Commentary: St. Olido was the fifth abbot of the Cluny Abbey. I don't think that we've ever drawn any particular attention to the lost wonder that was Cluny & the Cluniac network of monastic houses. Methinks this ripe fodder for a rare non-First World War episode of "The Explorers' Club." 'Til then: Cluny-link.
'Tis also the festival of Saint Ignatius of Laconi, Religious, O.F.M. Cap. (1701-1781): Saint-link ūnus, Saint-link duo, & Wikipedia-link.
Commentary: Wayback Machine.
Scripture of the Day
Mass Readings—Easter Weekday
The Acts of the Apostles, chapter thirteen, verses thirteen thru twenty-five;
Psalm Eighty-nine, verses two & three, twenty-one & twenty-two, & twenty-five & twenty-seven;
The Gospel according to John, chapter thirteen, verses sixteen thru twenty.
Commentary: Easter Gospel reflection by Bishop Robert Barron (Word on Fire):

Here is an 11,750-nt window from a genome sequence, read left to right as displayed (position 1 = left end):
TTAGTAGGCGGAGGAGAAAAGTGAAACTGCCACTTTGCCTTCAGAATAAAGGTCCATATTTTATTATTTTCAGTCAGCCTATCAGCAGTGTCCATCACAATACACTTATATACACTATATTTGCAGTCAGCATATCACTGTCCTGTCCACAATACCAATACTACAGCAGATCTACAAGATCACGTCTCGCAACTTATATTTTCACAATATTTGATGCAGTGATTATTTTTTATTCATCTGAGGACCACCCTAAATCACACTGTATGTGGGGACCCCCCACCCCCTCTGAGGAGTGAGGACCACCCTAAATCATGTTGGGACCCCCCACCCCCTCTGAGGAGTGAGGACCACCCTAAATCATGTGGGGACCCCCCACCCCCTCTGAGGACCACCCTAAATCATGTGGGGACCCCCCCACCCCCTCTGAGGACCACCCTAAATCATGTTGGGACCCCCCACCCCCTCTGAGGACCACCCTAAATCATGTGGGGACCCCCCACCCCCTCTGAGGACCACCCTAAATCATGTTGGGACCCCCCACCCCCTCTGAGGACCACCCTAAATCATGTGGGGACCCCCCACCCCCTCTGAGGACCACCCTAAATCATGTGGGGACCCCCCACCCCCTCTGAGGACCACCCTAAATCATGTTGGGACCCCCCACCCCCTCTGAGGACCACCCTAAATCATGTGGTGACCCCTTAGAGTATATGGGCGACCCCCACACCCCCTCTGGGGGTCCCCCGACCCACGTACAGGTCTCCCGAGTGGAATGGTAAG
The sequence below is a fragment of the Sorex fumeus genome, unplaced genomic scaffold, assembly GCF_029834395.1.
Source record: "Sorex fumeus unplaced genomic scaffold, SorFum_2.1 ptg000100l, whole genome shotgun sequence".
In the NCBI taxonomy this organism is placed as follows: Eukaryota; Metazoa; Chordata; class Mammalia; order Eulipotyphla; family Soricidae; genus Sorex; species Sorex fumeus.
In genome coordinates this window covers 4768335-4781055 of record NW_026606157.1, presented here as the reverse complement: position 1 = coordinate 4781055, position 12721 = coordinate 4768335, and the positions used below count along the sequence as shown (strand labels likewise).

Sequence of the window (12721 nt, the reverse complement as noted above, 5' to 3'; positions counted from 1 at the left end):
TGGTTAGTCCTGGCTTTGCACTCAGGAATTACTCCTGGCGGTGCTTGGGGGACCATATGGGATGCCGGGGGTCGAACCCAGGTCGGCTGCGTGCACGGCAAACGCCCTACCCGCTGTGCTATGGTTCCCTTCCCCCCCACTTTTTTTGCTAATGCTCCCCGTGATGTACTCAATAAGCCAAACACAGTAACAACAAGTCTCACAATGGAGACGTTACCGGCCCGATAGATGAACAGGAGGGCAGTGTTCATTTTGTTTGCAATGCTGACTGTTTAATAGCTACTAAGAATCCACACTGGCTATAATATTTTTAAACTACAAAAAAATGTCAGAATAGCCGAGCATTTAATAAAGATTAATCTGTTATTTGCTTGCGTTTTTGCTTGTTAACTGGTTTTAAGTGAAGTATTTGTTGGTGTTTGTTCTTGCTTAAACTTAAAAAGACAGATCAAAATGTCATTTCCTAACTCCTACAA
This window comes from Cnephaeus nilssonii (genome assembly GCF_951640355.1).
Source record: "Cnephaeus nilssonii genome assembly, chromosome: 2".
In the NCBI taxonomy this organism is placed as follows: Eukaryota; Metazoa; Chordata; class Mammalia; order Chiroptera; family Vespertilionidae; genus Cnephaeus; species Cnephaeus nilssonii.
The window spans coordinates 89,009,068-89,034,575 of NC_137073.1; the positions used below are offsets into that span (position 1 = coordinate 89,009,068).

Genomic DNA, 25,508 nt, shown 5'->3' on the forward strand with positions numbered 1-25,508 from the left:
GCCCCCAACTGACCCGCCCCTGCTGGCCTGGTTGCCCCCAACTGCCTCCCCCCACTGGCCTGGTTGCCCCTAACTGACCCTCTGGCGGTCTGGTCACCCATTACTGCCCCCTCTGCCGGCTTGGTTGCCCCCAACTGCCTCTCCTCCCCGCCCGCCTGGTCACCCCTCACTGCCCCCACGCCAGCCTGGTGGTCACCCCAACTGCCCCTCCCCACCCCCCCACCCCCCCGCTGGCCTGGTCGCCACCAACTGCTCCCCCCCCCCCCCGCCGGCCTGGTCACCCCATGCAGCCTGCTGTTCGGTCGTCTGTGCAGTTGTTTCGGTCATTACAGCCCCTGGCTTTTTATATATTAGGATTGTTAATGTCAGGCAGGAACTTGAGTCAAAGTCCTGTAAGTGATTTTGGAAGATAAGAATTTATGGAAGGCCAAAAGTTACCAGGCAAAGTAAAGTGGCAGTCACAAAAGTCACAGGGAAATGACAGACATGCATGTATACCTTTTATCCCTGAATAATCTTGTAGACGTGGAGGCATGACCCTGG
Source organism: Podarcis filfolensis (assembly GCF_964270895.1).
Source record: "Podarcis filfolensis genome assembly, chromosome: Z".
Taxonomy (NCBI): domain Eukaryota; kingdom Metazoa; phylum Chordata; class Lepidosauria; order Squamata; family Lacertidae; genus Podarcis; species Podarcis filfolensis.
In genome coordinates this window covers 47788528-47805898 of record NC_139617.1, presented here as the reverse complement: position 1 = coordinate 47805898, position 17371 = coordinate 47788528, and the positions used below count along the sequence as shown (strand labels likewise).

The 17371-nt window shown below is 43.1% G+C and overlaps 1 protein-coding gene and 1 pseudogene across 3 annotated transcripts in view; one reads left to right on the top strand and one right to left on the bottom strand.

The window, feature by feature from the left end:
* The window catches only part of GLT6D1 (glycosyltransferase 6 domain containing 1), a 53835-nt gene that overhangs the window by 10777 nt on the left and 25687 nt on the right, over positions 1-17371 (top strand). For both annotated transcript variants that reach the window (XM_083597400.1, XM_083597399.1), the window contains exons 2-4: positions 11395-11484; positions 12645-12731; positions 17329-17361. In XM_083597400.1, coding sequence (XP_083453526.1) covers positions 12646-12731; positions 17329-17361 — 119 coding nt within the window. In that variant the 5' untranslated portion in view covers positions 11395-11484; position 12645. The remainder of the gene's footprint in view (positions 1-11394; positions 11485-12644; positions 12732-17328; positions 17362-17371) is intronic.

Friends, in today’s Gospel passage, Jesus pointedly calls us to humble behavior. “Amen, amen, I say to you, no slave is greater than his master nor any messenger greater than the one who sent him. If you understand this, blessed are you if you do it.” St. Catherine of Sienna once heard the Lord say to her, “Remember that I am and you are not.” And St. Paul said, “What do you have that you have not received? So why do you boast?”
To believe in God is to know these truths. To live them out is to live in the attitude of humility. Thomas Aquinas said that humility is truth. It is living out the deepest truth of things: God is God and we are not.
Now all of this sounds very clear when it’s stated in this abstract manner, but we know how hard it is to live out! In our fallen world, we forget so readily that we are creatures, that we have been made from nothing. Then our egos being to inflate: “I am. I want. I expect. I demand.” The ego becomes a massive monkey on our backs, and it has to be fed and pampered constantly. That’s why today’s Gospel is so important. We are only messengers, not greater than the Master.